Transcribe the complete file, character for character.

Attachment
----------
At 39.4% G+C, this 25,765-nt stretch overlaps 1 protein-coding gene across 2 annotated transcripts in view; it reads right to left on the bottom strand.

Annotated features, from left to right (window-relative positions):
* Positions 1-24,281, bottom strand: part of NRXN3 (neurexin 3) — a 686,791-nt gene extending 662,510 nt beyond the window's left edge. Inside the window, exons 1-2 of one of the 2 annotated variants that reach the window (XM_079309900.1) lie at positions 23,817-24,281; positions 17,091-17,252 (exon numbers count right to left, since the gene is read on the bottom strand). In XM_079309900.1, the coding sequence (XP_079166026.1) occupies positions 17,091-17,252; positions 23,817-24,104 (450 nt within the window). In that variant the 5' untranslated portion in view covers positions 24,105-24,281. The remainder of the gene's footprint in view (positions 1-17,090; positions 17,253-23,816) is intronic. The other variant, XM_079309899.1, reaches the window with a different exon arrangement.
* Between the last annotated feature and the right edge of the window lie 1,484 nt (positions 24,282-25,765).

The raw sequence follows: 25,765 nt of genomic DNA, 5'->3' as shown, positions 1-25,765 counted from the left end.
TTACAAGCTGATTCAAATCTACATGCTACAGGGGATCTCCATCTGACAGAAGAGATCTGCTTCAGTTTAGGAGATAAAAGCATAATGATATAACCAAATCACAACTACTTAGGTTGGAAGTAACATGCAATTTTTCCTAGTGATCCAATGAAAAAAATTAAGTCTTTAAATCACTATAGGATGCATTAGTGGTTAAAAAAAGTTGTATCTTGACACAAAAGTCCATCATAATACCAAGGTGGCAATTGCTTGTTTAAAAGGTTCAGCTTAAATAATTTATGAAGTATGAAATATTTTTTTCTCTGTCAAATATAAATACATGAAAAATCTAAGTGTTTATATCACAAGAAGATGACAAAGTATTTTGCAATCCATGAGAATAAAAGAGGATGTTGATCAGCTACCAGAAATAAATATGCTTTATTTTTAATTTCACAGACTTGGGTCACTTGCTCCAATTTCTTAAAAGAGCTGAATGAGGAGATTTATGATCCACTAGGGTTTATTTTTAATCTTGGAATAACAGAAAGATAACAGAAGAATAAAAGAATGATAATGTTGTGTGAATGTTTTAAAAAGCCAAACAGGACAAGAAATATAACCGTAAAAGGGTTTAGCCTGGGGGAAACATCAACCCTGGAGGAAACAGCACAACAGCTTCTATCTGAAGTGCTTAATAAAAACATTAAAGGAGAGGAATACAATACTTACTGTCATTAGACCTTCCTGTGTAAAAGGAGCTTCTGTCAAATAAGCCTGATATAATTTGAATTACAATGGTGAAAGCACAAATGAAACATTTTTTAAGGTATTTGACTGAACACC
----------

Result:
At 39.4% G+C, this 25,765-nt stretch overlaps 1 protein-coding gene across 2 annotated transcripts in view; it reads right to left on the bottom strand.

Annotated features, from left to right (window-relative positions):
* Positions 1-24,281, bottom strand: part of NRXN3 (neurexin 3) — a 686,791-nt gene extending 662,510 nt beyond the window's left edge. Inside the window, exons 1-2 of one of the 2 annotated variants that reach the window (XM_079309900.1) lie at positions 23,817-24,281; positions 17,091-17,252 (exon numbers count right to left, since the gene is read on the bottom strand). In XM_079309900.1, the coding sequence (XP_079166026.1) occupies positions 17,091-17,252; positions 23,817-24,104 (450 nt within the window). In that variant the 5' untranslated portion in view covers positions 24,105-24,281. The remainder of the gene's footprint in view (positions 1-17,090; positions 17,253-23,816) is intronic. The other variant, XM_079309899.1, reaches the window with a different exon arrangement.
* Between the last annotated feature and the right edge of the window lie 1,484 nt (positions 24,282-25,765).

The raw sequence follows: 25,765 nt of genomic DNA, 5'->3' as shown, positions 1-25,765 counted from the left end.
TTACAAGCTGATTCAAATCTACATGCTACAGGGGATCTCCATCTGACAGAAGAGATCTGCTTCAGTTTAGGAGATAAAAGCATAATGATATAACCAAATCACAACTACTTAGGTTGGAAGTAACATGCAATTTTTCCTAGTGATCCAATGAAAAAAATTAAGTCTTTAAATCACTATAGGATGCATTAGTGGTTAAAAAAAGTTGTATCTTGACACAAAAGTCCATCATAATACCAAGGTGGCAATTGCTTGTTTAAAAGGTTCAGCTTAAATAATTTATGAAGTATGAAATATTTTTTTCTCTGTCAAATATAAATACATGAAAAATCTAAGTGTTTATATCACAAGAAGATGACAAAGTATTTTGCAATCCATGAGAATAAAAGAGGATGTTGATCAGCTACCAGAAATAAATATGCTTTATTTTTAATTTCACAGACTTGGGTCACTTGCTCCAATTTCTTAAAAGAGCTGAATGAGGAGATTTATGATCCACTAGGGTTTATTTTTAATCTTGGAATAACAGAAAGATAACAGAAGAATAAAAGAATGATAATGTTGTGTGAATGTTTTAAAAAGCCAAACAGGACAAGAAATATAACCGTAAAAGGGTTTAGCCTGGGGGAAACATCAACCCTGGAGGAAACAGCACAACAGCTTCTATCTGAAGTGCTTAATAAAAACATTAAAGGAGAGGAATACAATACTTACTGTCATTAGACCTTCCTGTGTAAAAGGAGCTTCTGTCAAATAAGCCTGATATAATTTGAATTACAATGGTGAAAGCACAAATGAAACATTTTTTAAGGTATTTGACTGAACACC